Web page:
With the help of digital designer Laurent Lacombe (Co-founder of Creadditive, Québec City), we adapted the model resulting from a CT scan of a Dequincey violin that I provided for reference. We worked as well with Myron Semegen (Industrial Technology Centre, Winnipeg) to have a better understanding of the thermoplastic materials and printing options available at the Centre.
CAT scanning of the violin Photography: Ch. Dequincey (All rights reserved)
The focus of our team was to make instruments as
light as possible while still being able to withstand the string tension. For
the musicians, they had to be pleasant to hold and play, and capable of
producing the most agreeable sounds possible. The main challenge was dealing
with the printing materials which had properties almost opposite to wood in terms
of stiffness and density.
At the beginning we weren’t sure what to expect. However, if people had managed to perform popular music on wood shoe-violins, do-it-yourself violins and cellos in the trenches during the First World War, or on repurposed trash as depicted in a recent documentary (http://www.landfillharmonicmovie.com/), I thought it should be possible to build an instrument with which one could play music.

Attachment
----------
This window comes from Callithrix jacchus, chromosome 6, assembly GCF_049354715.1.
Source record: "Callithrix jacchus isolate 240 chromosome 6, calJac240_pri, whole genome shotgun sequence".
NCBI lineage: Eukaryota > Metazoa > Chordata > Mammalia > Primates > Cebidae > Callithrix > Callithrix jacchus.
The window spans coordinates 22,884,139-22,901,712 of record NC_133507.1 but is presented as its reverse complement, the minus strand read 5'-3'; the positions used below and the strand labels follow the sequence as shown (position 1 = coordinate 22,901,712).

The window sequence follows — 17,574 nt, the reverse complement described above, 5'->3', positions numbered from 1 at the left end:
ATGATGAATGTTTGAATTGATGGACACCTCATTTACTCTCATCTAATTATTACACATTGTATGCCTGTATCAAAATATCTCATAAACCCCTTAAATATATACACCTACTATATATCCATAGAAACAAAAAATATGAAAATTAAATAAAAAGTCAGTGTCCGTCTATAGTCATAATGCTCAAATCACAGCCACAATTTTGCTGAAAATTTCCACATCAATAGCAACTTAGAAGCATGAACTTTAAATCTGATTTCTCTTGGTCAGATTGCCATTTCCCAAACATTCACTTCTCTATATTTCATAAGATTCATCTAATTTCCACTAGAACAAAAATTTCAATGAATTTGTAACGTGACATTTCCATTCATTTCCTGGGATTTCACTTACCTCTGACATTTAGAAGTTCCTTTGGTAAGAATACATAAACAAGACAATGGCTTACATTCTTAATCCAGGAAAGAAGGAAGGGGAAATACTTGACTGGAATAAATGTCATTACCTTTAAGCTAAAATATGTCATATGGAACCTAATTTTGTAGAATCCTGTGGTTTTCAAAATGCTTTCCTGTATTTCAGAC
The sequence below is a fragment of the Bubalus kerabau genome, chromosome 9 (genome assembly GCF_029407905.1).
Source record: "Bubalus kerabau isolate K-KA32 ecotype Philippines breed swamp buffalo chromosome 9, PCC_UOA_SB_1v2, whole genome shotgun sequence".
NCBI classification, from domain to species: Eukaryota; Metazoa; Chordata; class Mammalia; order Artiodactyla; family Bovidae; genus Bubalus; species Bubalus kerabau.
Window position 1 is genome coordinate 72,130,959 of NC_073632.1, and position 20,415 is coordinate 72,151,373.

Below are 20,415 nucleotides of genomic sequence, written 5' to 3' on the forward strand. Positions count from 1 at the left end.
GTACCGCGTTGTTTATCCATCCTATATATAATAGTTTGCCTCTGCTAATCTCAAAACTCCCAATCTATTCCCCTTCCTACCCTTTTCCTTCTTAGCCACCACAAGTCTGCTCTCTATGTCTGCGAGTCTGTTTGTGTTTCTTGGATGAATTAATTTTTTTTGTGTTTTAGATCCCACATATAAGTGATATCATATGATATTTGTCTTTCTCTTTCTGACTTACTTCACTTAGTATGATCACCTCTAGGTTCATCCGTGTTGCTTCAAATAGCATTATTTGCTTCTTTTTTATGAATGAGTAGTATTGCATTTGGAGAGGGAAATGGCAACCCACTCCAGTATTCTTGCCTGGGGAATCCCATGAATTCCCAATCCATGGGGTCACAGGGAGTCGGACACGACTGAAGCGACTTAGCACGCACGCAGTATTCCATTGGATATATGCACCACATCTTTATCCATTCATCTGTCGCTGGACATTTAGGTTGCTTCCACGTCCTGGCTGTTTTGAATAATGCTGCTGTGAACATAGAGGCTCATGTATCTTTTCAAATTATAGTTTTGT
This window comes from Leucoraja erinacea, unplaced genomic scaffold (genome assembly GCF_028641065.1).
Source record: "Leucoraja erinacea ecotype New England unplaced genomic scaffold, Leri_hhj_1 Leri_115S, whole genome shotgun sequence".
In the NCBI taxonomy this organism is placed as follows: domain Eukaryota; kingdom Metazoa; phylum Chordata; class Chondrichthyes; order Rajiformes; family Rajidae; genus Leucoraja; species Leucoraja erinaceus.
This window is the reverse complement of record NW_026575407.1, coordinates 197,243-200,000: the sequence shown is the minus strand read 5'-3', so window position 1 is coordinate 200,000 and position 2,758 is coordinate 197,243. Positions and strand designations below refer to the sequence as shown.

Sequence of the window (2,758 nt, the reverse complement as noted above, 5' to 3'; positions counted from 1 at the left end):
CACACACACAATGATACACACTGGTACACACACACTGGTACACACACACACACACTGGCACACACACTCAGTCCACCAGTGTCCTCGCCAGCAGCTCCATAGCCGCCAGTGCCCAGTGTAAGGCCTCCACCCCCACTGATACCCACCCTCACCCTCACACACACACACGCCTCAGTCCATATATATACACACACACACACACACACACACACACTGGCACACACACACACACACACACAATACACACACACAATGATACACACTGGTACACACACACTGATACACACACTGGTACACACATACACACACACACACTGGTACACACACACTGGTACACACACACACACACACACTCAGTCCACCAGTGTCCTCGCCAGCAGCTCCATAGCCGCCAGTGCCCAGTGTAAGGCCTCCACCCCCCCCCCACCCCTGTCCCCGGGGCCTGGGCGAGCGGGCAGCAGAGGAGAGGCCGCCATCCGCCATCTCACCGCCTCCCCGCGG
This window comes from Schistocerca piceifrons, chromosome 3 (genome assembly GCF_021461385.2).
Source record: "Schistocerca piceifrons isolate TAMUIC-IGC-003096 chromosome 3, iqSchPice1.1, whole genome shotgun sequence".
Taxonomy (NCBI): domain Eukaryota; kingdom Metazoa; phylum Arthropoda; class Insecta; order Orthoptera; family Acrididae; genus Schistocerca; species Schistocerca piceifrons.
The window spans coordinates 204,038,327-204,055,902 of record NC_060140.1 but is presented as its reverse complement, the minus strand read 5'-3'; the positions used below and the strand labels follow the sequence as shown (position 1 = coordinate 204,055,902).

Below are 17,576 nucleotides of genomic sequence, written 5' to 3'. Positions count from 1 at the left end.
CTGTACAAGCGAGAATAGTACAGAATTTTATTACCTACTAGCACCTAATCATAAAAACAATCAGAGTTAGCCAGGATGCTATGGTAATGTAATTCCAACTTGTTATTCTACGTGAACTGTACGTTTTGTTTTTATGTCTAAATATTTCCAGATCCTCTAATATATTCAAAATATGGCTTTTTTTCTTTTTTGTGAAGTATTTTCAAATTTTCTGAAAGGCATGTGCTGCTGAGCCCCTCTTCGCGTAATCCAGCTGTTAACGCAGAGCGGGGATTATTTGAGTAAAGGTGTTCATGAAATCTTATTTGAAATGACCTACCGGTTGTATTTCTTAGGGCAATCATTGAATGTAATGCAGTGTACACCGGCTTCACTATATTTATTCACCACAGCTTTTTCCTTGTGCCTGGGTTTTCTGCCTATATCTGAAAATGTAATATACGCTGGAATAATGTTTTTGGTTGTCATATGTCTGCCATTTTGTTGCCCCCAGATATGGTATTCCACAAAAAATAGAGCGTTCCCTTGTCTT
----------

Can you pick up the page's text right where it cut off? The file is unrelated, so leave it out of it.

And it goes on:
3D Printed violins and viola -Courtesy of Ottawa Symphony Orchestra
From my curious and experimentalist perspective,
it was quite interesting to go through the experimentation process of adjusting
my experience with wood to aim for as good an end result as possible, within
the time constraints. I wish that we had had a bit more time to explore a few
The final instruments are heavier than traditional violins and violas. They also required a fair amount of finishing by hand before the set up and sound adjustments. It appears to me that the sound produced by the instruments seems to be perceived more loudly by the player than it effectively projects in a larger space, probably due to properties of the material using a traditional violin shape. If this defeats the goal of big scale performances it might be advantageous for other purposes. However, on the day of the performance the instruments had to be amplified so as not to be overtaken by the orchestra.
Dr. Mary-Elizabeth Brown, Jessie Ramsay, Geena Salway, Lisa Moody, Hanna Williamson Natalie Deschesnes, Marlena Pellegrino, Alisa Klebanov Photography courtesy of the Ottawa Symphony Orchestra
Before doing some final adjustments on the instruments, I was able to hear one of the last rehearsals of the octet. I very much enjoyed witnessing the eight musicians and composer Harry Stafylakis working together on the textures that the instruments could bring to the piece. I couldn’t help being amazed by the overall final results in tone which were well beyond my expectations.